Contempt Motion Filed against City of Flint and Mayor for Failing to Meet Court Deadlines in Lead Pipe Replacement Settlement

DETROIT, MI – The City of Flint and Mayor Sheldon Neeley should be held in contempt for violating a February 2023 federal court order requiring Flint to reach certain milestones in its lead pipe replacement program, according to a motion filed today in the lead-contaminated drinking water case against the City of Flint and Michigan state officials. Plaintiffs in Concerned Pastors for Social Action v. Khouri have filed five motions to enforce the landmark 2017 settlement agreement, due to persistent and ongoing violations by the City of Flint. 

“We’re approaching a decade without safe drinking water in Flint; that’s a lifetime for many of Flint’s children. It’s unacceptable that, even after we’ve come back to court several times and won, our officials are failing to finish the job,” said Melissa Mays, one of the plaintiffs in the case and Operations Manager of Flint Rising.   

“Just three months ago, Flint agreed to new deadlines, which the City has already failed to meet,” said Pastor Allen C. Overton of Concerned Pastors for Social Action, one of the plaintiffs in the federal drinking water case. “While this news is disconcerting, the people of Flint refuse to let these failures be the status quo and will continue to hold the City and Mayor accountable until every lead pipe has been replaced.” 

The City of Flint within weeks began violating the February court order requiring it to reach certain critical milestones needed to finally finish lead pipe replacement and property restoration work. Among other violations, the City missed a key May 1 deadline to fill in the gaps in tracking restorations. As a result, the City still does not know how many addresses require property repairs, in clear violation of requirements it agreed to under the order.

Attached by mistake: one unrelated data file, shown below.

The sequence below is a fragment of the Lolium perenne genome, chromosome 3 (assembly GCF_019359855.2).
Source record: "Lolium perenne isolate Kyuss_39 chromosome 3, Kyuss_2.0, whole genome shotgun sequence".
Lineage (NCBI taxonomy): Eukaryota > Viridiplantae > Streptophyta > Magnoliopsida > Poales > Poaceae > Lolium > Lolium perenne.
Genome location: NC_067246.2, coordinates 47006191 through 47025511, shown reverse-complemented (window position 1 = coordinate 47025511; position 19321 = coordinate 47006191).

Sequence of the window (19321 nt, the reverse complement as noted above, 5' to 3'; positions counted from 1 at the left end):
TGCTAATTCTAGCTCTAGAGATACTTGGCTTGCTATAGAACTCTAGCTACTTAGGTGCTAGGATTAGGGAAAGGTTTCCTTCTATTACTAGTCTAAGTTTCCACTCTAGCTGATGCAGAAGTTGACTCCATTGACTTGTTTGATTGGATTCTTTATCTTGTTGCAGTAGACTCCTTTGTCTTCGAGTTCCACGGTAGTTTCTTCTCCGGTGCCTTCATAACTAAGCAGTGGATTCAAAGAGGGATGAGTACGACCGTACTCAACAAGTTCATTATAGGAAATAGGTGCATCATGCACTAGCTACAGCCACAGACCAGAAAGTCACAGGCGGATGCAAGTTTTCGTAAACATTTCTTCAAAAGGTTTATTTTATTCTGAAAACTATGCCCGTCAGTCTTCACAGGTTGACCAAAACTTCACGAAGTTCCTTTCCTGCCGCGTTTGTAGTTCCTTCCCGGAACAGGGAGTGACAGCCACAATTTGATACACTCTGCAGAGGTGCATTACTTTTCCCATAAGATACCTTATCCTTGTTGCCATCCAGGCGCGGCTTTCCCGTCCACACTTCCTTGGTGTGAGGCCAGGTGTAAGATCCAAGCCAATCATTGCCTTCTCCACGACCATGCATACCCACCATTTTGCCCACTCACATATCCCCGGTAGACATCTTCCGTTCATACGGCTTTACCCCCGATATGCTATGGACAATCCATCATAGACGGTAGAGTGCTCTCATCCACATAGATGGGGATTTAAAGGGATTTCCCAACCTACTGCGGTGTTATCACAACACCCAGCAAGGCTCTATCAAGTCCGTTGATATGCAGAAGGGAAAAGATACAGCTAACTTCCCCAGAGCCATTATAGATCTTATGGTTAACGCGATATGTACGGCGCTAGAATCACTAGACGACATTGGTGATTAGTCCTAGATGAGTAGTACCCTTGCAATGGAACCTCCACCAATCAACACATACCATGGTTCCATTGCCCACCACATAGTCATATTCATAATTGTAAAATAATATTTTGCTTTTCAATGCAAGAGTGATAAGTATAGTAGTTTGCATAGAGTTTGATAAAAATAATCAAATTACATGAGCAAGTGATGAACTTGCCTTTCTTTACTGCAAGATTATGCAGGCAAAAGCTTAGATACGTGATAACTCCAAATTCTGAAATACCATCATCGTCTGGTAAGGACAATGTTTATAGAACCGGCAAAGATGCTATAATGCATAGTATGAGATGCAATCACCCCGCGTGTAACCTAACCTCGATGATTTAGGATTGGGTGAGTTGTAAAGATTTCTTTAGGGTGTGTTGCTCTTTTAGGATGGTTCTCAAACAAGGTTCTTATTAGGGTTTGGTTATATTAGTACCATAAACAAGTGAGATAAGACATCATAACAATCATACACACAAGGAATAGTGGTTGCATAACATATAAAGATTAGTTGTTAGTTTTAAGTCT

“The City of Flint’s ongoing failures to finish the job it committed to in 2017 are causing new harms to the Flint community. Thousands of residents have waited—some for years—for the City to fix their torn-up lawns or broken sidewalks. We will continue to hold the City accountable until every Flint resident gets the benefits guaranteed to them,” said Sarah Tallman, a senior attorney with NRDC (Natural Resources Defense Council)

The motion filed today with federal Judge David M. Lawson asked the Court to find the City of Flint and Mayor Neeley in contempt of court and order a daily fine of $500 payable to the Court until the City fixes its violations, as well as permission to seek attorneys’ fees for future work to enforce the settlement agreement. 

"Flint residents deserve better. Today we are asking the court to hold the City and its mayor accountable for the obligations they agreed to, to bring clean safe drinking water back to the City of Flint, ensure that residents' lead pipes are replaced, and that their properties are restored. We will not rest until that is achieved," said Bonsitu Kitaba, Deputy Legal Director for the ACLU of Michigan. 



NRDC (Natural Resources Defense Council) is an international nonprofit environmental organization with more than 3 million members and online activists. Established in 1970, NRDC uses science, policy, law, and people power to confront the climate crisis, protect public health, and safeguard nature. NRDC has offices in New York City, Washington, D.C., Los Angeles, San Francisco, Chicago, Bozeman, MT, Beijing and Delhi (an office of NRDC India Pvt. Ltd). Visit us at and follow us on Twitter @NRDC.  

The ACLU of Michigan is a nonpartisan nonprofit that works to protect and expand the civil rights and civil liberties of all people. 

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